This is where the trip started to get surreal. About 15 minutes later, we hit the first of two delays caused by caravans of Orthodox Jews. That's a statement of fact; it's not meant to be funny or disrespectful. I have been to Dachau to honor the dead and had many Jewish friends (and a girlfriend or 2!) back in college. I also shared a dormitory floor with some Palestinian engineering students, and my motto is Viva, la difference!
I also work with Jews, and I am not making a slur here in the least. But, first and foremost, I am a journalist. I have an obligation to observe, then report. And I can honestly tell you that on the hottest day of the year, and on a major highway into New York, 8 or so cars filled with Orthodox Jews were causing major havoc by (barely) pulling off to the shoulder on the left side!! of the road to congregate. Then, amazingly, 10 miles later, there were another 6 or so cars on the shoulder parked almost perpendicular to the left lane, slowing traffic to a grinding halt. And guess who was piling out of them? That's right, more Orthodox Jews. It was the most bizarre thing. At this point, I told Sam to call The Horse and warn him what was coming. The call went something like this -- Sam: "Giddyup, Horse. Watch out for the Orthodox Jews." Dave: "What are you talking about?" Sam: "You'll see."
We finally got moving again, and as we passed exit 15W, which takes you to Kearny, I had the lads "give a clap for Harkesy's hometown." Kearny, New Jersey, is Soccertown, USA. It has produced John Harkes, the former USA captain who I now am lucky to count as a friend, Tony Meola and Tab Ramos, among others. Anyone who has read Harkesy's book, "Captain for Life and Other Temporary Assignments," knows how Kearny Thistle broke new ground by beating Celtic's youngsters and how to grow up there in the 1970s and 80s, amongst the Scottish and other immigrants, was a soccer experience like no other in the United States. The players who came out of the Kearny scene were tough and tenacious, as well as highly skilled. I read Harkesy's book once a year to remind myself of his remarkable story, and Alex and Ben own copies and have read it. I also gave Sam, The Horse and other coaches a copy as a year-end present in the past. (File that nugget away, for now, dear readers! It will come in handy in a bit.)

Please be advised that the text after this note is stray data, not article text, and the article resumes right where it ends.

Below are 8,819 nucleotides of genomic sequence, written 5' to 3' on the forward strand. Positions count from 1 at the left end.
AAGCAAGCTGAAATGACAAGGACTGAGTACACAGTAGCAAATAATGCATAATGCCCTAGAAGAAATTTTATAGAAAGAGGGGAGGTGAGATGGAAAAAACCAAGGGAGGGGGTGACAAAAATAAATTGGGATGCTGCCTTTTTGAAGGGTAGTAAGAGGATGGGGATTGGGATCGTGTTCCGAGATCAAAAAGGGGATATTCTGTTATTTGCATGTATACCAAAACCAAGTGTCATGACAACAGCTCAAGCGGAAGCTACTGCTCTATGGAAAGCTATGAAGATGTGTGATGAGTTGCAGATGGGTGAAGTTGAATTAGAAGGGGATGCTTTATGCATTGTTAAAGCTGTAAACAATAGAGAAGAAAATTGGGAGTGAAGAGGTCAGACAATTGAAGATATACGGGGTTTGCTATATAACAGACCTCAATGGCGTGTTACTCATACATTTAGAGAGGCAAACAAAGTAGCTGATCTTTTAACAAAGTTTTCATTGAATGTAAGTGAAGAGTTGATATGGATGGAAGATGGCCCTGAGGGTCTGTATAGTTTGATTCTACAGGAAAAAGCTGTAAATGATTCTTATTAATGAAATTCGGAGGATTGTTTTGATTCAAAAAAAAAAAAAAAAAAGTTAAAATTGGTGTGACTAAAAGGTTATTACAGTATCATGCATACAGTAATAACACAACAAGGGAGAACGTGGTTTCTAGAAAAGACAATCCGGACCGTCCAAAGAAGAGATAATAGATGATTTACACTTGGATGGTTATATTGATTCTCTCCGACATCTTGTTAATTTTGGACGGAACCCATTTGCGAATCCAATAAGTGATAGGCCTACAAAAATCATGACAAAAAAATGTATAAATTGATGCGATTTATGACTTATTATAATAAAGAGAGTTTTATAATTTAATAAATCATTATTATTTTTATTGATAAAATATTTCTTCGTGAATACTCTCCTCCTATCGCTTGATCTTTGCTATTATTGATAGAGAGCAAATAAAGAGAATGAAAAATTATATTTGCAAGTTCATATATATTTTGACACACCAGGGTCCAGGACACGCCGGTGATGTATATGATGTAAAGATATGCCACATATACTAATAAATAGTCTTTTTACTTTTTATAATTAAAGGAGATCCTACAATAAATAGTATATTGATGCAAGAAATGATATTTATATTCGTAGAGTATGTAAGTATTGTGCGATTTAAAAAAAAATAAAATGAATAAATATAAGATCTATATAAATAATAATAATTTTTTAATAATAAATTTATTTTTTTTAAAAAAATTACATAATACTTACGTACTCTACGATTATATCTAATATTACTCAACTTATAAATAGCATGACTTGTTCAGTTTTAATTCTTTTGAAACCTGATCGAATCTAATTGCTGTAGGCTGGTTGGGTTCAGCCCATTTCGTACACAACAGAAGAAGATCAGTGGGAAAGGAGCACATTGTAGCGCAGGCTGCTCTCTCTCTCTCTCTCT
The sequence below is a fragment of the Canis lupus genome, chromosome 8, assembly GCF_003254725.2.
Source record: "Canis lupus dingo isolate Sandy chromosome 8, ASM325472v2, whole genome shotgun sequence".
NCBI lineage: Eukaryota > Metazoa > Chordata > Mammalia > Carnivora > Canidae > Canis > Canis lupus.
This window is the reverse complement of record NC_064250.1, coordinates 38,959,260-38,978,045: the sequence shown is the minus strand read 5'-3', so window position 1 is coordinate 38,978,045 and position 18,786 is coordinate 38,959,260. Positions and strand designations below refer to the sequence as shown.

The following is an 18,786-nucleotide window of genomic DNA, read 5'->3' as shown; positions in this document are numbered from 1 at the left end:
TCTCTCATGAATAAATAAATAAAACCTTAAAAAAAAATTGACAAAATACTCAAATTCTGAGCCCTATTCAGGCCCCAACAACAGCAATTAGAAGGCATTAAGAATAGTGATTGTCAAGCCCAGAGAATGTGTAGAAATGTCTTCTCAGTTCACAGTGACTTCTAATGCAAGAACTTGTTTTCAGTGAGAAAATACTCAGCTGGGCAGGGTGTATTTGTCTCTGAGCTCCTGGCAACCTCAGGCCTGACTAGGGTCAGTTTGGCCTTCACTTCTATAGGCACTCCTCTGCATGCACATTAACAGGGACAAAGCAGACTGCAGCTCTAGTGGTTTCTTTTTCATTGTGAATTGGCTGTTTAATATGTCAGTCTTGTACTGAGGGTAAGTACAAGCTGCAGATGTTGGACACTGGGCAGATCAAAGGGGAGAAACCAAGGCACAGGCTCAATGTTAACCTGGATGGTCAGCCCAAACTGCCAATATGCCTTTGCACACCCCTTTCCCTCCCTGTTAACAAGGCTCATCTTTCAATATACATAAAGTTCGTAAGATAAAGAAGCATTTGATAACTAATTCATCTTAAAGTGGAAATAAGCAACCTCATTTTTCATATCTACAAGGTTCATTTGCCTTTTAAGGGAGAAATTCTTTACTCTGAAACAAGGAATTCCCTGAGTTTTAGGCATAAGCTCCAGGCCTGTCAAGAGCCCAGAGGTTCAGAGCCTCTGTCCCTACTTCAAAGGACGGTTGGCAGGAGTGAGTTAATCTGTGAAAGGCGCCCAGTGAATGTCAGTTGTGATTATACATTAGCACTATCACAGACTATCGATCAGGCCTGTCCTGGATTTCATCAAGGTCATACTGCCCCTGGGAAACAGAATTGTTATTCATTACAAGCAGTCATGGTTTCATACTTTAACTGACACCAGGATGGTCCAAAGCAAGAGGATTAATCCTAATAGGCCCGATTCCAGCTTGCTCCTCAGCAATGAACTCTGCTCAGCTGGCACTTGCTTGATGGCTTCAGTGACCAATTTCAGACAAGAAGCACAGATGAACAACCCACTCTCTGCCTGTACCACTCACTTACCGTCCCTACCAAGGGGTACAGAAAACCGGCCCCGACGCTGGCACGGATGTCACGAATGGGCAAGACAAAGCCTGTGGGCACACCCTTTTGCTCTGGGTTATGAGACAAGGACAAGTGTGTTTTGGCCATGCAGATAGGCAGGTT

Hoping To Meet Up
One of the reasons Harkesy was on our minds was that he was calling the match live for ESPN Classic, and we had made plans -- through various texts when he was in London, covering the recent USA-England friendly -- to meet up in the Giants Stadium tunnel near the locker rooms after the match. When Harkesy was an assistant coach with the Red Bulls, he would extend us the same favor on occasion, as has Fox Soccer Channel broadcaster Max Bretos, Red Bulls assistant Richie Williams and Red Bulls official Remy Cherin. The boys love getting a chance to meet the players -- it helps "create heroes" for them, as The Horse so aptly says -- and we were able to introduce the Nutiles to the "tunnel experience" once previously. Trevor also joined us for a "Meet the Team" event for season ticket-holders earlier this year, so all the lads have had a chance to shake hands with and pose for photos with some pros. It's a nice treat for them, and I am always indebted to my contacts for their graciousness on that front.
But I knew this would be the toughest nut to crack yet. Let's just say that security is a wee bit tighter for a National Team game (not that it's ever lax, mind you). Harkesy hadn't got us official passes, as such; we were just going to meet up with him. But try telling that to stadium officials! Unless Harkesy actually came and got us, we would be out of luck. And as the good man was actually working on the night for ESPN, there was no telling when he would be freed up to grab us. But more on all of that later.